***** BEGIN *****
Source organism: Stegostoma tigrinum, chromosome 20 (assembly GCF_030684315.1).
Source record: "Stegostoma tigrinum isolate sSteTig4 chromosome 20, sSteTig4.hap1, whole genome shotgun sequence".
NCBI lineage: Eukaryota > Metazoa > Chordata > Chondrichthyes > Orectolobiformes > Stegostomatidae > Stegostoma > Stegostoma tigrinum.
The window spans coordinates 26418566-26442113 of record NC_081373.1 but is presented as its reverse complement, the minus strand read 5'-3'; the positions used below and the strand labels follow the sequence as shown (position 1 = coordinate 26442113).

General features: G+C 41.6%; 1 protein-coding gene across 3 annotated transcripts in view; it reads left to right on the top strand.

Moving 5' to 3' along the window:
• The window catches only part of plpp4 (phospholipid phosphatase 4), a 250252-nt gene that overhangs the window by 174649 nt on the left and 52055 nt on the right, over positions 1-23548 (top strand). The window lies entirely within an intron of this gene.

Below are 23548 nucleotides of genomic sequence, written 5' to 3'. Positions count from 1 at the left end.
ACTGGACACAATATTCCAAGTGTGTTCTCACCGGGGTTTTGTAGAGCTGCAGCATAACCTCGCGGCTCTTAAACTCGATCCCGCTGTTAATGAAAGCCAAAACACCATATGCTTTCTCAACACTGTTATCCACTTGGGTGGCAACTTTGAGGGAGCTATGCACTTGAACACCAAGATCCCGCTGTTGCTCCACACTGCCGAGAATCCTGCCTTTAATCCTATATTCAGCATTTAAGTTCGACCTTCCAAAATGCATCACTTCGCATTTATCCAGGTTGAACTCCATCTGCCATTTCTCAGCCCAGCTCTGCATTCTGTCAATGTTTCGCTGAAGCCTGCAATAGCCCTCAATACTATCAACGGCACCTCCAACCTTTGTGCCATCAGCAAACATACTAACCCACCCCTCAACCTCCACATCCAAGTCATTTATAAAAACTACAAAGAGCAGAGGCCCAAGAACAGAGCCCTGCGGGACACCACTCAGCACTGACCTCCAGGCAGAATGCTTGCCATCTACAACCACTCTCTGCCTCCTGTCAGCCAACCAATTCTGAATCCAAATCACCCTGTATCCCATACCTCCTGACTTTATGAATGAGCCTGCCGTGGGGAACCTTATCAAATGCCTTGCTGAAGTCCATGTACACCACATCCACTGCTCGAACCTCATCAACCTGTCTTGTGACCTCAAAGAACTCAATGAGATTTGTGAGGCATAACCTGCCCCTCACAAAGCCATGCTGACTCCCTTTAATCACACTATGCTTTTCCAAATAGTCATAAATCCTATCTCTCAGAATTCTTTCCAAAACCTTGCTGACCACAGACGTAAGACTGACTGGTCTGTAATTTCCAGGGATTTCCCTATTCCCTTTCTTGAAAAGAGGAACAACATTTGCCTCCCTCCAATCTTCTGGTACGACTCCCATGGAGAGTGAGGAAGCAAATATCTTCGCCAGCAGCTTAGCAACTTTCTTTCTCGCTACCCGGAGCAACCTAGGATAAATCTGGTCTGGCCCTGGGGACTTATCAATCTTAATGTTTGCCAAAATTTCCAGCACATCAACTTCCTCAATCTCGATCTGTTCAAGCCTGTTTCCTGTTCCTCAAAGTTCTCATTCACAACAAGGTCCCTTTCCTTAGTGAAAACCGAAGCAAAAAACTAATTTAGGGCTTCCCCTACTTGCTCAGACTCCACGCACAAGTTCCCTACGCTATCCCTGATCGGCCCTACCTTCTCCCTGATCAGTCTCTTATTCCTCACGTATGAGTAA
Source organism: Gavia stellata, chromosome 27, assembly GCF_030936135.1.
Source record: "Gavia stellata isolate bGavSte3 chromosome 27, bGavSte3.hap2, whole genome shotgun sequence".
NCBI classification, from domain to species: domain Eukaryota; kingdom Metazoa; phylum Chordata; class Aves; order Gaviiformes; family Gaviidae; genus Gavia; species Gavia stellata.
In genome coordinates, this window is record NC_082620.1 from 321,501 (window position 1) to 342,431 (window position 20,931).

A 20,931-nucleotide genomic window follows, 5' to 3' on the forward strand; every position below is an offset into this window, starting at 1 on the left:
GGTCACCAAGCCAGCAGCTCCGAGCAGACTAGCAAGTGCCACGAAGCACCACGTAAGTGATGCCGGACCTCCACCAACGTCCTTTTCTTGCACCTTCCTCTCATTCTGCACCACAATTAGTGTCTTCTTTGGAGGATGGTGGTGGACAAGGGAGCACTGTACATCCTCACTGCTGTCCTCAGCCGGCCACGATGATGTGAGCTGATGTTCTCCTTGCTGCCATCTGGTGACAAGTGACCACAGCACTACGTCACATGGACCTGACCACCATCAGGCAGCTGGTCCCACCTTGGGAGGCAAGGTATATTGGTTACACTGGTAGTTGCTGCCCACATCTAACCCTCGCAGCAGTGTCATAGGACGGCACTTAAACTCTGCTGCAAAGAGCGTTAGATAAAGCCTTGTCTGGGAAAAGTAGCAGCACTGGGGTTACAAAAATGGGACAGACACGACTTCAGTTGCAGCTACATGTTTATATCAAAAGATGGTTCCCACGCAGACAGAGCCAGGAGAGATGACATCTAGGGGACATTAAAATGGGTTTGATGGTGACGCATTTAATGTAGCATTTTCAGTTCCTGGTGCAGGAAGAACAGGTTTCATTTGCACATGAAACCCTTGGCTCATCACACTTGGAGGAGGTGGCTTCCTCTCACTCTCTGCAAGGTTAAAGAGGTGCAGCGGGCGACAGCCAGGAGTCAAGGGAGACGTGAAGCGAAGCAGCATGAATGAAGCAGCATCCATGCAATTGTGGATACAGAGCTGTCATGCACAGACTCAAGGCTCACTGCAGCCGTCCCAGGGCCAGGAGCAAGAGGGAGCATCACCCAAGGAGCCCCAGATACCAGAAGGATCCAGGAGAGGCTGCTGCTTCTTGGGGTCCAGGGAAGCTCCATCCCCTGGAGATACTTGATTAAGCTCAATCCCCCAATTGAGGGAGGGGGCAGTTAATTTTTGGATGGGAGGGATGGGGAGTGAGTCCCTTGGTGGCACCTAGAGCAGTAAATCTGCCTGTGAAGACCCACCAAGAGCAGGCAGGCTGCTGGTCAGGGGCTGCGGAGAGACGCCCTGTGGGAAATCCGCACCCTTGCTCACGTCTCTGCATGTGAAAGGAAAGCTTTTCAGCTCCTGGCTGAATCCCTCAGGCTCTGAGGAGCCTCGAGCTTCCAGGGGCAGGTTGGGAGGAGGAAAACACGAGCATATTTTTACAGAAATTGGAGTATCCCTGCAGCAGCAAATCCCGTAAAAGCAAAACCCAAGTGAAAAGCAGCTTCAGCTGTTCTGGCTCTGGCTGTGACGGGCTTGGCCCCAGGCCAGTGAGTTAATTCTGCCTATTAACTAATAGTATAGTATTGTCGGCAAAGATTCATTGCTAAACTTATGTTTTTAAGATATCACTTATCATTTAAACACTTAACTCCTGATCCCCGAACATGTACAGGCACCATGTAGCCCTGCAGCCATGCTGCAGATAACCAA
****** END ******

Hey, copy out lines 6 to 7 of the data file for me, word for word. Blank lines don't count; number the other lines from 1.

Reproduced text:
Moving 5' to 3' along the window:
• The window catches only part of plpp4 (phospholipid phosphatase 4), a 250252-nt gene that overhangs the window by 174649 nt on the left and 52055 nt on the right, over positions 1-23548 (top strand). The window lies entirely within an intron of this gene.